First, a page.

While the tower was being constructed on the foundation, the crew lived atop the wooden platform or on the incomplete lighthouse so that rough seas wouldn’t prevent them from accessing the site. During this time, the workers witnessed two dramatic demonstrations of why a lighthouse was needed on the reef. One evening, the men had a near-death experience when the steamer Arakanapka rammed the reef just a few yards from the tower. The remains of this misguided steamer can still be seen in the shallows northwest of the lighthouse. Several weeks later, a second vessel, the Carondelet paid an unannounced nocturnal visit to the construction site. The Carondelet was more fortunate than the Arakanapka, for after jettisoning the majority of its cargo, it was able to float off the reef.
The two-story keeper’s dwelling, built inside the tower’s octagonal exoskeleton, was completed on April 30, 1878. The upper story had a Mansard roof, matching the pitch of the supporting piles. Inside the dwelling’s iron shell, wooden walls divided the space into eight commodious rooms. From the dwelling, a spiral staircase, wrapped in an iron skin, snaked upwards to the service room. Additional stairs led from the service room to the watch room, and finally up to the lantern room where the first-order Fresnel lens, manufactured in Paris by the company of Henry-Lepaute in 1876, was installed on May 25, 1878.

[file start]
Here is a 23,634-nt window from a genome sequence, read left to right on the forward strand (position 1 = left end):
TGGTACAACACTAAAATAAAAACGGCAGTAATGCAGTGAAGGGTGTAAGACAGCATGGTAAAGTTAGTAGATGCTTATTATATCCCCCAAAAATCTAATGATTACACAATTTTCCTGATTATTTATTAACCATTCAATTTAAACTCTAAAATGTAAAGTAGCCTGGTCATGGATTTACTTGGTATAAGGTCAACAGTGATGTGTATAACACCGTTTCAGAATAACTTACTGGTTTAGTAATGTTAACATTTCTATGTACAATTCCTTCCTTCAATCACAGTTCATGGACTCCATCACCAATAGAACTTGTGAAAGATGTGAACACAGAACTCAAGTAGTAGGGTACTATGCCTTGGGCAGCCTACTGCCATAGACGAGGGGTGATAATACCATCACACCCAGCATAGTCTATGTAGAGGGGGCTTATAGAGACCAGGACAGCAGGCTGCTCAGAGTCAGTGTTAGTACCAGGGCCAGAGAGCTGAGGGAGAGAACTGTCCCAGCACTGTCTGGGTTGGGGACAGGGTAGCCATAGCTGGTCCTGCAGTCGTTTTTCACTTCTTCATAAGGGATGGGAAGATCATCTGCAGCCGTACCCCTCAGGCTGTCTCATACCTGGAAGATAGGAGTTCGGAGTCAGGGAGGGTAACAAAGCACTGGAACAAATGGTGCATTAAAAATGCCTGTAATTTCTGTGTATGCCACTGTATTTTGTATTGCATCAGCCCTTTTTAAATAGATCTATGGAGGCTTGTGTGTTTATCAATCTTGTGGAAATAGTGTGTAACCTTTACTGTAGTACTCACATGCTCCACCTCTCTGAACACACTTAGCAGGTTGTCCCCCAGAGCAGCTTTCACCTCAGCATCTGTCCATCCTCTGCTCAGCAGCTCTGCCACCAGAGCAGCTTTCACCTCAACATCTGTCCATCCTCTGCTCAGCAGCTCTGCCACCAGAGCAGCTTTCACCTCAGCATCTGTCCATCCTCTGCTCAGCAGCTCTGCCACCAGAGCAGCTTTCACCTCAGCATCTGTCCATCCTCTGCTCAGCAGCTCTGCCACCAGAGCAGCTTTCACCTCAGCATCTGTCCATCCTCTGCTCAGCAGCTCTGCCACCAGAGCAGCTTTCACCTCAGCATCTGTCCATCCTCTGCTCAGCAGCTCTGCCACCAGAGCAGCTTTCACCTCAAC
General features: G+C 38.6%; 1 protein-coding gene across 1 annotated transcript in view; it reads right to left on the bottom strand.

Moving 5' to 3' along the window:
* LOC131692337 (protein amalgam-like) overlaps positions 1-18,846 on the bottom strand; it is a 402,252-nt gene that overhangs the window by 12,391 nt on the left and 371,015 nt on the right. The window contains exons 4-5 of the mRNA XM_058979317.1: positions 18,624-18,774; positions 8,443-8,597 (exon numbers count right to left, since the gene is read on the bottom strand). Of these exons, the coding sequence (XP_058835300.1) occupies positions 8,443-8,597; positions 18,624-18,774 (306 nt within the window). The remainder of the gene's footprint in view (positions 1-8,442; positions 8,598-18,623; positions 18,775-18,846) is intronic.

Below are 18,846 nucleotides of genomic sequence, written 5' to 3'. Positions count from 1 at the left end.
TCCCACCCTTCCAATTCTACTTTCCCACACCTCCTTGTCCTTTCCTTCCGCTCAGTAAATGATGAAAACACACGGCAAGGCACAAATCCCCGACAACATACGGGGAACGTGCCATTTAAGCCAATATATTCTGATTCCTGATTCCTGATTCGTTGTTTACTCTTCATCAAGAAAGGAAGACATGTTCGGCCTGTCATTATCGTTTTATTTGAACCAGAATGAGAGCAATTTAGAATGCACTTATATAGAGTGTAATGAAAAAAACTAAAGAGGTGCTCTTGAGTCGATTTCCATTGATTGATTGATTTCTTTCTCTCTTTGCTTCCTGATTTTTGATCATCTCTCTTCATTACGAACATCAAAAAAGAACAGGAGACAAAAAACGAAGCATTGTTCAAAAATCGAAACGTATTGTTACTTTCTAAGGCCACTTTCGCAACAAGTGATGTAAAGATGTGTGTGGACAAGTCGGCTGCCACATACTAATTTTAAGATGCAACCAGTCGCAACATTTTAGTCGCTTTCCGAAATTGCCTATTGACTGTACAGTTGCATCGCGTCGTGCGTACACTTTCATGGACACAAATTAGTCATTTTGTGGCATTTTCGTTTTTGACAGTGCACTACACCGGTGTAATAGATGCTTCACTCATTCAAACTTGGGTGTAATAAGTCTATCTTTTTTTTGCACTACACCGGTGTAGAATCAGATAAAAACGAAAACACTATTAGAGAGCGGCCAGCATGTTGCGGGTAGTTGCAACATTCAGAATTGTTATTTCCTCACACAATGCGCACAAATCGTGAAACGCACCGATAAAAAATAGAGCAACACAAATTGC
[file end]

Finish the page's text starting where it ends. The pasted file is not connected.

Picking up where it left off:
When Fowey Rocks Lighthouse was finished, Cape Florida Lighthouse was discontinued and keepers John and Simeon Frow were transferred from Cape Florida to Fowey Rocks, where they lit the lamps for the first time on June 15, 1878. John served as the head keeper, and his father, Simeon, as first assistant. One of Simeon’s two daughters married Robert H. Thompson, who would serve as second assistant at Fowey Rocks during 1879 and 1880.
The hurricane inflicted moderate damage to the tower, but one can only wonder what effect spending three days imprisoned in a metal hut surrounded by howling wind and raging seas had on the keepers.
The third participant in this ordeal was second assistant keeper Jefferson Browne, who had just graduated from high school. Browne was overworked during the hurricane and subsequent cleanup and repair work, but later, he found ample time to study the law books he had brought along. After fifteen months of lighthouse service and personal law studies, Browne enrolled at the University of Iowa Law School. Two years later, he had completed his degree, passed the bar exams in both Iowa and Florida, and was elected attorney for Key West and Monroe County. Browne would eventually become the Chief Justice of the Florida Supreme Court, and can be seen swearing in Governor Sidney J. Catts in this video clip.